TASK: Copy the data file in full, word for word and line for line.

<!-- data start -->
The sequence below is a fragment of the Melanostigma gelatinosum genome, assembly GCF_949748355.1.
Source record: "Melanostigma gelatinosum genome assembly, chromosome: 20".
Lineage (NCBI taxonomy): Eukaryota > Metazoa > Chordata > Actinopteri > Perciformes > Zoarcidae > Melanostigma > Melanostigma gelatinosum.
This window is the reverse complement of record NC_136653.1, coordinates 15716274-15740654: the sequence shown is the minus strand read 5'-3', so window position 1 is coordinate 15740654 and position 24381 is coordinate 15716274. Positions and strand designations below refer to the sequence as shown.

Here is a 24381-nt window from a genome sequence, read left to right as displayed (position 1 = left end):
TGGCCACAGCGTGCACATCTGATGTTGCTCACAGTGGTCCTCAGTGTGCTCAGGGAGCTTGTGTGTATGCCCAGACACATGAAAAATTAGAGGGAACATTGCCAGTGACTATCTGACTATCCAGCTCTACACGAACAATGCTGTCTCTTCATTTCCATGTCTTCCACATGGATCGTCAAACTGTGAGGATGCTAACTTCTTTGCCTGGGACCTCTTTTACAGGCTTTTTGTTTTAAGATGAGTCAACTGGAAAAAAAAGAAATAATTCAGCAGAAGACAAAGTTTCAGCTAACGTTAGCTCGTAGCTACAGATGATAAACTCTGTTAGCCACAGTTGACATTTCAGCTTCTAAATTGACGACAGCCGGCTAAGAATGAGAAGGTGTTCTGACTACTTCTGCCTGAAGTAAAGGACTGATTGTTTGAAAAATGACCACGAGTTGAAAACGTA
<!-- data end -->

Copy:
The sequence below is a fragment of the Melanostigma gelatinosum genome, assembly GCF_949748355.1.
Source record: "Melanostigma gelatinosum genome assembly, chromosome: 20".
Lineage (NCBI taxonomy): Eukaryota > Metazoa > Chordata > Actinopteri > Perciformes > Zoarcidae > Melanostigma > Melanostigma gelatinosum.
This window is the reverse complement of record NC_136653.1, coordinates 15716274-15740654: the sequence shown is the minus strand read 5'-3', so window position 1 is coordinate 15740654 and position 24381 is coordinate 15716274. Positions and strand designations below refer to the sequence as shown.

Here is a 24381-nt window from a genome sequence, read left to right as displayed (position 1 = left end):
TGGCCACAGCGTGCACATCTGATGTTGCTCACAGTGGTCCTCAGTGTGCTCAGGGAGCTTGTGTGTATGCCCAGACACATGAAAAATTAGAGGGAACATTGCCAGTGACTATCTGACTATCCAGCTCTACACGAACAATGCTGTCTCTTCATTTCCATGTCTTCCACATGGATCGTCAAACTGTGAGGATGCTAACTTCTTTGCCTGGGACCTCTTTTACAGGCTTTTTGTTTTAAGATGAGTCAACTGGAAAAAAAAGAAATAATTCAGCAGAAGACAAAGTTTCAGCTAACGTTAGCTCGTAGCTACAGATGATAAACTCTGTTAGCCACAGTTGACATTTCAGCTTCTAAATTGACGACAGCCGGCTAAGAATGAGAAGGTGTTCTGACTACTTCTGCCTGAAGTAAAGGACTGATTGTTTGAAAAATGACCACGAGTTGAAAACGTA